Lodges

Jacana Camp

The classic water-based Delta experience

Jacana Camp

Jacana, an intimate and quirky camp, loaded with charm and comfort, is located on a small island in the Jao concession in the South of the Delta. The camp has a laid-back island feel, surrounded by floodplains, papyrus swamps, swaying date palms and verdant forests. The island is water locked most of the year and is only accessible by boat, which amplifies the secluded feel. Jacana is the quintessential water-based Delta experience, complete with lush and tropical scenery and incredible guides. It’s a firm must for experienced travelers and newbies alike.

At the lodge

The hotel

The main lodge area is rather unique - set under a double storey tent, with the top floor offering a well appointed dining area and sweeping views of the Delta. Here you can sip a steaming cup of coffee as you watch the sun rise over the water. The lower level is an intimate and comfy lounge. The tent is neatly placed between two giant sycamore trees with a small swimming pool, library, small curio shop, central firepit, and, of course, the aforementioned ‘loo with a view’.

The rooms

The camp is fairly small and intimate, consisting of six raised en-suite tented chalets, each with an indoor and outdoor shower and a private viewing deck overlooking the Delta floodplains. Despite the number of tents, they accept a maximum of ten guests at a time, which maintains exclusivity. With their neutral, simple and unpretentiously luxurious decor, the rooms effortlessly tend to your every need with soft chairs, a writing desk and even a ceiling fan.

On safari

Experiences

Jacana is usually completely surrounded by water. Not only does this give it a true island feeling, it also means that water-based activities are generally always on the cards. Activities include mokoro (traditional, dug-out canoe) meanders, trips in 12-seater and 7-seater boats, and even occasional catch and release fishing. Depending on the season and water levels, day game drives on Hunda Island can be arranged.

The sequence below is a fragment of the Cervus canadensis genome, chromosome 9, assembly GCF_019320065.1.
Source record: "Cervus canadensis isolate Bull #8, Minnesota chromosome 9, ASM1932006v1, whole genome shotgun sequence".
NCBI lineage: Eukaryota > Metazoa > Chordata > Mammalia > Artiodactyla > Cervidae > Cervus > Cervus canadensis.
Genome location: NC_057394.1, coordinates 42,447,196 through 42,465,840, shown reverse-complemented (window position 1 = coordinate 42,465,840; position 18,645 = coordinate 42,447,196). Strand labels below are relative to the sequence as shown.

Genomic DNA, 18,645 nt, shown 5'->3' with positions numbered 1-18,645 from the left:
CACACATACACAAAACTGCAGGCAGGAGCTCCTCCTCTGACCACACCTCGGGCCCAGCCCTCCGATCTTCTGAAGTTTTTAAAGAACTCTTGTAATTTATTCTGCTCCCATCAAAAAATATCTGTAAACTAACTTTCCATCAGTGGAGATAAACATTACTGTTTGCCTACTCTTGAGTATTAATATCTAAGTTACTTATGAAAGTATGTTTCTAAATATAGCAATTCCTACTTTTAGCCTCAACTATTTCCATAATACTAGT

When to go

Okavango Delta by month

January

Season: Wet
  • This is the wettest month of the year with an average of just 10 days of rain expected, providing a unique experience in this lush landscape.
  • Incredible birding and the start of the birthing season, providing excellent game viewing with high predator excitement.
  • The vegetation is lush and green, animals are in presine condition and birds are in full breeding plumage providing incredible photographic opportunities.
  • Make sure you have your insect repellent packed, the wet season is also mosquito season.

February

Season: Wet
  • This time of year is the height of the wet season, on average rain falls only a couple of days a week, leaving plenty of time to explore this lush green paradise.
  • Good game viewing with high predator excitement during the birthing season.
  • The vegetation is lush and green, animals are in presine condition and birds are in full breeding plumage, providing incredible photographic opportunities.
  • Keep your insect repellent handy, particular in the early morning and late evening, as this is mosquito season.

March

Season: Wet
  • March is still relatively hot and considerably drier than January and February, expect sporadic afternoon showers.
  • Still good predator excitement with many young antelope learning the harsh lessons of an unforgiving wilderness.
  • A great time for land based explorations with water based activities only available at a handful of camps.
  • Be sure to pack mosquito repellent at this time of year.

April

Season: Wet
  • Temperatures start cooling with a handful of rainy days at the end of the wet season, welcoming in the floods from the North, indicating the start of the Delta flooding.
  • As birds look to migrate, game starts to make its way back into the region as other water sources become more scarce.
  • A great time of year to explore the Delta wilds by land before the flood waters rise too high.
  • Mosquito's are still around but not as prevalent, pack your insect repellent just in case.

May

Season: Dry
  • The perfect time for delta explorations, flooding is approaching its peak towards the end of the month, providing the perfect conditions for water based activities.